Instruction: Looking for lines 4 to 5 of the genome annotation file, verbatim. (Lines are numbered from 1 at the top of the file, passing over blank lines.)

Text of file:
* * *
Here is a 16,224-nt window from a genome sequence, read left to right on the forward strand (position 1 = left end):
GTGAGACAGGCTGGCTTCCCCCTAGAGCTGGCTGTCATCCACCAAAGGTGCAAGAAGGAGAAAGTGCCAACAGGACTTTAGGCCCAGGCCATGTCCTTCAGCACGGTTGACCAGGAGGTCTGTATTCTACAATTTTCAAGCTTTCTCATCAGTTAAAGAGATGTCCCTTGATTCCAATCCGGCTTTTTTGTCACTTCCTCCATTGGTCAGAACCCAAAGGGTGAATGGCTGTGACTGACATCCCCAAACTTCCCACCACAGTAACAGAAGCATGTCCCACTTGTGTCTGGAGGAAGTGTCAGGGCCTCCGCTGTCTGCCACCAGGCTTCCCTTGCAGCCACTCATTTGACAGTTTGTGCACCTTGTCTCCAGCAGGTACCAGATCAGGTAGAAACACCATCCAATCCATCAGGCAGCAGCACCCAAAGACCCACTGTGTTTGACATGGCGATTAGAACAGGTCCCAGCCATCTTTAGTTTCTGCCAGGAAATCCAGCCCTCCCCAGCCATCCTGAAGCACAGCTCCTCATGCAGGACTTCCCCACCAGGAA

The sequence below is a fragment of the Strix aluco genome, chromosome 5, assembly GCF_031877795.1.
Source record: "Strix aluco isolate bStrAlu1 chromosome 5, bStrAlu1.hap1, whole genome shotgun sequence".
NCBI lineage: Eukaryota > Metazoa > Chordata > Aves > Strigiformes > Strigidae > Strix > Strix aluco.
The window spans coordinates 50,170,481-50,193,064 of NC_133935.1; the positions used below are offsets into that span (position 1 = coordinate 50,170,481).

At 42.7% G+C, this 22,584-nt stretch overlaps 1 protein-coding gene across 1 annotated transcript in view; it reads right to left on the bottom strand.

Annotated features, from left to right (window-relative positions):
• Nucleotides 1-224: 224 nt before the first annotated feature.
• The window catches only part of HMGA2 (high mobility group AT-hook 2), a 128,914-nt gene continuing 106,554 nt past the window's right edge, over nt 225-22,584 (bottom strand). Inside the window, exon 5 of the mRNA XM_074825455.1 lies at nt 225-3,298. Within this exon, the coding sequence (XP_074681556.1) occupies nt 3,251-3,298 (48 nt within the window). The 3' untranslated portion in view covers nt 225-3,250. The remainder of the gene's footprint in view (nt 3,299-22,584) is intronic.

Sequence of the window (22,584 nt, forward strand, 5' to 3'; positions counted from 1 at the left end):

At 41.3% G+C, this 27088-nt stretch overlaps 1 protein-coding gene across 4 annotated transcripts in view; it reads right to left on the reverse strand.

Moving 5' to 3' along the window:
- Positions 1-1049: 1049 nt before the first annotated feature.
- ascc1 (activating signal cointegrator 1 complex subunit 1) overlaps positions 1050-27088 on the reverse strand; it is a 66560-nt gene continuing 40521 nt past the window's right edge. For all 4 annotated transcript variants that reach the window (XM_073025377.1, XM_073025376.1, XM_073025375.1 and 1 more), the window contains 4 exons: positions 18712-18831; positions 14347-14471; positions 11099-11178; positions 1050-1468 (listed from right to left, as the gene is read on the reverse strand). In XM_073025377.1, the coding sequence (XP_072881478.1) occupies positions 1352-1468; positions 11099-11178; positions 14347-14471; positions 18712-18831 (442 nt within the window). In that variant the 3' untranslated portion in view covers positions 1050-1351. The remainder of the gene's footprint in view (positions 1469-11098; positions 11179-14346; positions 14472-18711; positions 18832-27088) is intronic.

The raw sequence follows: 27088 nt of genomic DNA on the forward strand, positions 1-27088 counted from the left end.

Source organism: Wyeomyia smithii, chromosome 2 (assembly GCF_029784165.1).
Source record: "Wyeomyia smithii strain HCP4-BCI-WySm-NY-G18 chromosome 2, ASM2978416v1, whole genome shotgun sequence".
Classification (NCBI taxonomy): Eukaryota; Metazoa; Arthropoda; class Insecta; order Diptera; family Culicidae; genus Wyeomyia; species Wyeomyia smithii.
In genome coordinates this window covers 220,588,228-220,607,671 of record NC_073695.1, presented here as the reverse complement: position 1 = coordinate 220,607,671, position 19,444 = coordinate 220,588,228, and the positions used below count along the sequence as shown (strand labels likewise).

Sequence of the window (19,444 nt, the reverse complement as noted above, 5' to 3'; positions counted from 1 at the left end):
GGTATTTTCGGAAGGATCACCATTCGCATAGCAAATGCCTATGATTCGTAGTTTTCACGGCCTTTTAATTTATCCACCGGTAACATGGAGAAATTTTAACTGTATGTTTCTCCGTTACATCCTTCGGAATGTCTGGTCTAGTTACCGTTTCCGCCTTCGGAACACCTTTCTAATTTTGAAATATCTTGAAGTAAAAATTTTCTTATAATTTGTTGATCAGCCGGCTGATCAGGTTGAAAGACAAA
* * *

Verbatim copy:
Source record: "Strix aluco isolate bStrAlu1 chromosome 5, bStrAlu1.hap1, whole genome shotgun sequence".
NCBI lineage: Eukaryota > Metazoa > Chordata > Aves > Strigiformes > Strigidae > Strix > Strix aluco.